Resilience and self-reliance helped Australia survive The Great Depression
Community is king.
THE GREAT DEPRESSION
In her latest book, Australia’s Great Depression, Joan Beaumont offers a deeply conservative history animated by the neo-liberal transition of our age.
Beaumont’s powerful book tells the story of a “resilient nation” — a people whose personal values of “stoicism, independence, self-reliance and personal responsibility” defined their response to the worst economic crisis of the 20th century.
Although more than a third of workers were unemployed by 1932 and many more were immiserated, thousands of businesses bankrupted, homes lost and families separated, the “narrative of disaster that has dominated popular memory” needs to be “complemented”, in Beaumont’s view.
In this book, she draws attention to people’s “capacity for resilience” during a time of despair.
As we face down a similar economic crisis 90 years later, all Australians can learn from this tale.
A RESILIANT NATION
The theory of ‘resilience’ — originally a concept developed in biological sciences — provides Beaumont’s book with its conceptual framework and historical narrative.
Australia’s Great Depression tells the story of the impact of international economic forces on hapless communities and individuals.
No doubt a familiar setting to the 2022 dystopia we find ourselves in.
“Their endurance and survival,” Beaumont writes, “provide one of the most impressive narratives of resilience in the nation’s history.”
Australians faced an unprecedented economic attack and came out on the other side.
She touches on how the legacy of World War I shape Australia’s Great Depression.
“In every sense … the experience of the war framed the way that Australians understood and endured the later economic crisis.”
Beaumont focuses heavily on family and community survival strategies during this time, and not so much the political mobilisations animated by visions of radical change.
It was the community, not political movements, that helped Australia weather the storm.
Her account of the causes and duration of the Depression is based on wide reading.
According to Beaumont, the “agency” displayed by community organisations during this time also characterised “strategies of self-help” adopted by families – with “the tireless maternal figure at the core”.
Noting that “starvation did not stalk the streets of Depression Australia”, Beaumont draws heavily on David Potts’ earlier controversial history, The Myth of the Great Depression (2006), to discuss the concept of a “positive culture of poverty” where people “knew how to value simpler things”.
This is perhaps the most pressing lesson modern day Australians must learn to understand.
In Beaumont’s history, the story of resilience trumps the power of resistance.
Community, family and an ability to adapt outside of the system were key to Australia’s survival.
The second half of Australia’s Great Depression covers the 1920s and details the economic and political effects of the dramatic fall in international commodity prices.
It also covers Australia’s fate as a “voracious borrower” on British and US financial markets.
It introduces the key figure of English banker Otto Niemeyer, “who had the power to dictate a bitter deflationary medicine” and helped out economic burden to grow.
Beaumont quotes Niemeyer on Australia’s irresponsibility:
“As Australia has borrowed abroad something like £200,000,000 since the date of the war loans, and has always represented her prospects and conditions in glowing terms on those occasions, it is quite ridiculous of her to suggest there is any reason why she should not pay a pittance for her prior war debts.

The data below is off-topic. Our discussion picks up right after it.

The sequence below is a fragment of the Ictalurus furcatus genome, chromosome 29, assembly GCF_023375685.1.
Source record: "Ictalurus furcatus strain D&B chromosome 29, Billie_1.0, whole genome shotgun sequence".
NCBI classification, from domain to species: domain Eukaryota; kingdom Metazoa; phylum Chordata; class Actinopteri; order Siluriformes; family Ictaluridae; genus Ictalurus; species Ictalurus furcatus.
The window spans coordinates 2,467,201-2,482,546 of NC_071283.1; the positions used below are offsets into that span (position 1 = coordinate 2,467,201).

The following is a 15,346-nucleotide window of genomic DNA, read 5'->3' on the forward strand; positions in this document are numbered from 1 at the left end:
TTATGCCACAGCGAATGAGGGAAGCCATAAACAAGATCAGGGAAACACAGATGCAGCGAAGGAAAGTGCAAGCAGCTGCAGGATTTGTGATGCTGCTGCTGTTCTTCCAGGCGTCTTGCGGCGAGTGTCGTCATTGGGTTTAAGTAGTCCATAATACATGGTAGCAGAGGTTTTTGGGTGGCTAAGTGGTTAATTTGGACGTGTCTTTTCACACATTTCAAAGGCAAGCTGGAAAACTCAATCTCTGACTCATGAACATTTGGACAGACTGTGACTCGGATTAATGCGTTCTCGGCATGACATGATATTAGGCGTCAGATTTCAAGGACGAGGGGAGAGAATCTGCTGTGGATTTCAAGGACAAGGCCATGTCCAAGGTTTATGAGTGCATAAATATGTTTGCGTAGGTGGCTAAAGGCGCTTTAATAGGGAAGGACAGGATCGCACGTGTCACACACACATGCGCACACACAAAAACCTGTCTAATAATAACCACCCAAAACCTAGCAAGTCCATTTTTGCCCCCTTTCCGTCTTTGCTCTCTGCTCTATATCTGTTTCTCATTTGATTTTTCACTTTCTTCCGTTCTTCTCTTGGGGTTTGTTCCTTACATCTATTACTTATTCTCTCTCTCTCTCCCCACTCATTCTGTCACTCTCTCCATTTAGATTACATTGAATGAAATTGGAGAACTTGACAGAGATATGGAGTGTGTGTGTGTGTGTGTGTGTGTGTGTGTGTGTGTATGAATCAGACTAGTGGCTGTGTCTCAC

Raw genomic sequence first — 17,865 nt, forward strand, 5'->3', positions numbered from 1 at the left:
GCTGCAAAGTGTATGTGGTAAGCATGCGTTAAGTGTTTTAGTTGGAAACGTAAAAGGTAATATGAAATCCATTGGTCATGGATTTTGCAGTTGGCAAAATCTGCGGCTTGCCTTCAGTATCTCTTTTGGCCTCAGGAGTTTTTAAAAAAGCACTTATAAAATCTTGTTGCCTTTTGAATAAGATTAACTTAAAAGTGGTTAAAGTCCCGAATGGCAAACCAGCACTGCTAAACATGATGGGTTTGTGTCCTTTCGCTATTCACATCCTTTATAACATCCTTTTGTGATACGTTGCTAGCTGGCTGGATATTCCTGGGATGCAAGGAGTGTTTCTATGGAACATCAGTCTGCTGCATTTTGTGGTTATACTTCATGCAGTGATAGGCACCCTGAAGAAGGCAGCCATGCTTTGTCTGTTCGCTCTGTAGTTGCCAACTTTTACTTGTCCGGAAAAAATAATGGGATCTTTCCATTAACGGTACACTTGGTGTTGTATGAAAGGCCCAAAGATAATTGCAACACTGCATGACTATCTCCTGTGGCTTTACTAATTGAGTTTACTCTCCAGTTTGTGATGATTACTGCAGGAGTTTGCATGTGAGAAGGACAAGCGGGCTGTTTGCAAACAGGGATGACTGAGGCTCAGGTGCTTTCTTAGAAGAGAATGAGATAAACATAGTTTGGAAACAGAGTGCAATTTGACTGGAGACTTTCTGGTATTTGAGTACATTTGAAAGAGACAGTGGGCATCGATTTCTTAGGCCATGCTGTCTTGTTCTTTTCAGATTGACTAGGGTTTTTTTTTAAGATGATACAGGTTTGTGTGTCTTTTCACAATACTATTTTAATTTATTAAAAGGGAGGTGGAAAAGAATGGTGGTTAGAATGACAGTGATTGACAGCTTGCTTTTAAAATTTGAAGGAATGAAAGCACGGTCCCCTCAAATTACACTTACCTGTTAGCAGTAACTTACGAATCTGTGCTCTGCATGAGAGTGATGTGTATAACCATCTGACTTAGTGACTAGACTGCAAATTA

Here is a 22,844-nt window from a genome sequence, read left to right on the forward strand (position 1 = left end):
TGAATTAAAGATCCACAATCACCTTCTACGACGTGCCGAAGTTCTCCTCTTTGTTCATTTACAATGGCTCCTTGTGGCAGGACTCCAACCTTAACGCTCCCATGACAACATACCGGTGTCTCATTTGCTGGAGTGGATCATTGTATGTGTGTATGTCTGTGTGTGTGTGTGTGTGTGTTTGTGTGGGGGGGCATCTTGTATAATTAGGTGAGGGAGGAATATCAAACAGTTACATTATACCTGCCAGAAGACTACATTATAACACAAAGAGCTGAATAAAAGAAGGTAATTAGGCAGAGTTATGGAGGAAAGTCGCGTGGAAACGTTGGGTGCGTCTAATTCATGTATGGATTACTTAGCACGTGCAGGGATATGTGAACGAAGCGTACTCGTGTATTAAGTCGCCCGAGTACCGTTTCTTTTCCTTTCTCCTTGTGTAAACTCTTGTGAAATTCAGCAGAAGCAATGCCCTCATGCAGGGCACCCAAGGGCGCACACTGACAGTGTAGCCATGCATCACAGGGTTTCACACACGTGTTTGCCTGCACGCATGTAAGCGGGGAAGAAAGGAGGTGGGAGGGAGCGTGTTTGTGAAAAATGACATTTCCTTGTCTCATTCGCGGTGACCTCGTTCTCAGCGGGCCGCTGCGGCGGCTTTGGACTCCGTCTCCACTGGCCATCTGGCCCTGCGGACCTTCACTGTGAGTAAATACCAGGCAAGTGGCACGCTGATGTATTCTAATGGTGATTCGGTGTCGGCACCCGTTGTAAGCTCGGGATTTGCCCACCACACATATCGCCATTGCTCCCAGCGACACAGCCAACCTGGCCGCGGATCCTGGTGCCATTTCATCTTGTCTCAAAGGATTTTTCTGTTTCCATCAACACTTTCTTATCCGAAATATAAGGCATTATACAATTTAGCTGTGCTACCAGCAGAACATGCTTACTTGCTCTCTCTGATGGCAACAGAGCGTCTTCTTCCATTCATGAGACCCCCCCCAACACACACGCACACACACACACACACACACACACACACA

This is an odd country full of odd people and even odder theories.”
Funny that I understand exactly what Otto means almost a century later.
Niemeyer arrived in mid-1930 convinced that bitter medicine needed to be administered. He was certain that a profligate country was living beyond its means.
During this time, it was Labor Prime Minister James Scullin’s bad luck to come to office in 1929 as the New York Stock Exchange crashed, presaging “the implosion of the international economic order on which Australian recovery depended”.
The similarities between this period and our current period are stunning.
The year 1930 saw a peak in male suicides. Unemployment peaked in 1932.
Men seemed to suffer more than women: “the men seemed to sag … They looked more beaten than the women”, observed one contemporary.
Protests began against ‘filthy camps’ — the appalling conditions in which men were expected to travel and undertake “relief work” — and the introduction of work for the dole.
“Slave Labour for Coolie Wages” was denounced by the Unemployed Workers’ Movement, which organised many protests, including against home evictions during this time.
The main value of the men’s protest was, according to Beaumont, that it gave them a sense of “agency and a voice”. Their resilience meant that they still had the ability to fight and organise.
In her Epilogue, Beaumont returns to her argument about national resilience.
Democracy survived; there was no revolution.
People accommodated the humiliation of unemployment and the reduction in their standard of living.
Through this transition, we can ultimately observe that new visions of freedom were born in the experience of degradation and the knowledge of fear, argues Beaumont.
In Depression dreaming, there was a new day dawning.
We must also learn to accommodate and adapt to our modern changes by letting go of the tentacles that bind us, and focus on envisioning what our new reality will look like on the other side of this transition.
Pick up a copy of the book for yourself below:
Australia’s Great Depression by Joan Beaumont
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